Unfair dismissal and consultation about redundancies

When the Fair Work Commission is deciding whether the termination of an employee is a genuine redundancy, the issue of the sincerity of the consultation by the employer often arises. Here is an extract from a case decision making that point.

“In Wang v Specialty Fashion Group Ltd (Wang) [2011] FWA 6872 Vice President Watson, was confronted with a circumstance comparable to the one at hand. Relevantly, in Wang both the decision to effect redundancies and the identity of the employees to be made redundant were determined prior to any discussion with the workforce. In fact, the only communication with the workforce were the discussions in which the effected employees were informed of their redundancy. With respect to whether the employer complied with section 389(1)(b) of the Act, Vice President Watson found:

“[28] In this case a definite decision to make 21 redundancies in the Design and Production department was made on or about 1 June. Representatives of management then met amongst themselves to select the employees to be made redundant. They then planned an announcement to the workforce and made the announcement on 23 June. On that day they individually notified each of the redundant employees that they were redundant effective that day.

[29] SFG contends that the “one on one” discussion with the employees were an opportunity for employees to raise selection issues and are properly viewed as an adequate consultation process. I reject that submission. The employees were told of the decisions without any invitation for matters relevant to the decision to be raised so that they could be considered by SFG. There was no indication of an opportunity for input or the SFG’s open mind on issues such as selection, redeployment, payments and alternatives to redundancy.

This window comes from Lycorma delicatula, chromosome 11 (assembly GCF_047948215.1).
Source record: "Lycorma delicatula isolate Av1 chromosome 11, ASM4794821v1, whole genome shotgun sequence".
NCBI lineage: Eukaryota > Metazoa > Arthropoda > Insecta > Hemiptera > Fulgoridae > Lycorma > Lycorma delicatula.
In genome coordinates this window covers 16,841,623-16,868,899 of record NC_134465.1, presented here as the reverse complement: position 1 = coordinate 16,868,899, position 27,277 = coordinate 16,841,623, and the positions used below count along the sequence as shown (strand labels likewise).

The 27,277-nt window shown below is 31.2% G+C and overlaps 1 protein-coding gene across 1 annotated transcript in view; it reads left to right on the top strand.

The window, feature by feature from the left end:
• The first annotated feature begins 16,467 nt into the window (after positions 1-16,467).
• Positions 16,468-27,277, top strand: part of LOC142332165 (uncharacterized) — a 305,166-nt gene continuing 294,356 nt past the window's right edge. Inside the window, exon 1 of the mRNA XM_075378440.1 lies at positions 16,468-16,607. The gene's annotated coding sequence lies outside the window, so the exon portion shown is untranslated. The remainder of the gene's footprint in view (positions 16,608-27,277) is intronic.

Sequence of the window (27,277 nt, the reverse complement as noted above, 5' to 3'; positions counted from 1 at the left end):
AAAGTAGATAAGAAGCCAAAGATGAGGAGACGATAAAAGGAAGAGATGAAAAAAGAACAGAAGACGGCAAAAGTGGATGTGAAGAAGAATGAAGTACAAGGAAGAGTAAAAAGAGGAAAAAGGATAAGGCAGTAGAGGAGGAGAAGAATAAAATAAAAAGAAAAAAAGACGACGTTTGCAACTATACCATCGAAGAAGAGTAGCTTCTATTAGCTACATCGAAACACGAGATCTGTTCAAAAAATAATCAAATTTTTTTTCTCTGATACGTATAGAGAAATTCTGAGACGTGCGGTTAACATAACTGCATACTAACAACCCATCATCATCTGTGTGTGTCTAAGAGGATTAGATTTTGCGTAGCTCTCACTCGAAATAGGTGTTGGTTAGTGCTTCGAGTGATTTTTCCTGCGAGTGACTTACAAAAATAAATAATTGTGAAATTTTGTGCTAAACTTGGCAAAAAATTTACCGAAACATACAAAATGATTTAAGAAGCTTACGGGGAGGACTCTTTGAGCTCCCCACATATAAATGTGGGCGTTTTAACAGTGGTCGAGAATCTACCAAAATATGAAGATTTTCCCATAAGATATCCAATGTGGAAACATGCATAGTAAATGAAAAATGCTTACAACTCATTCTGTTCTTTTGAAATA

[30] It may be that consultation was unlikely to alter the situation, but that is not the question I need to consider. The definition of genuine redundancy only applies if SFG has complied with its consultation obligations. On the evidence before me I am unable to conclude that it has.”15F 16

In this matter, the Respondent communicated with the Applicants regarding the redundancies on two occasions. Firstly, when the Respondent called each of the Applicants and notified them of their redundancies. Secondly, when the redundancies were confirmed via a letter sent to the Applicants. On neither occasion were the Applicants given an opportunity to provide meaningful input on issues such as selection, redeployment, payments and alternatives to redundancy. It is well accepted that section 389(1)(b) of the Act requires an employer to meaningfully consult with their employees regarding a proposed redundancy.16F 17 As was found in Wang, I find that the Respondent has not complied with section 389(1)(b) of the Act.

I find that the Respondent has not complied with its consultation obligations under the Agreement.”

Botiki and others v WorkPac Mining Pty Ltd (2021) FWC 508 delivered 8 March 2021 per Riordan C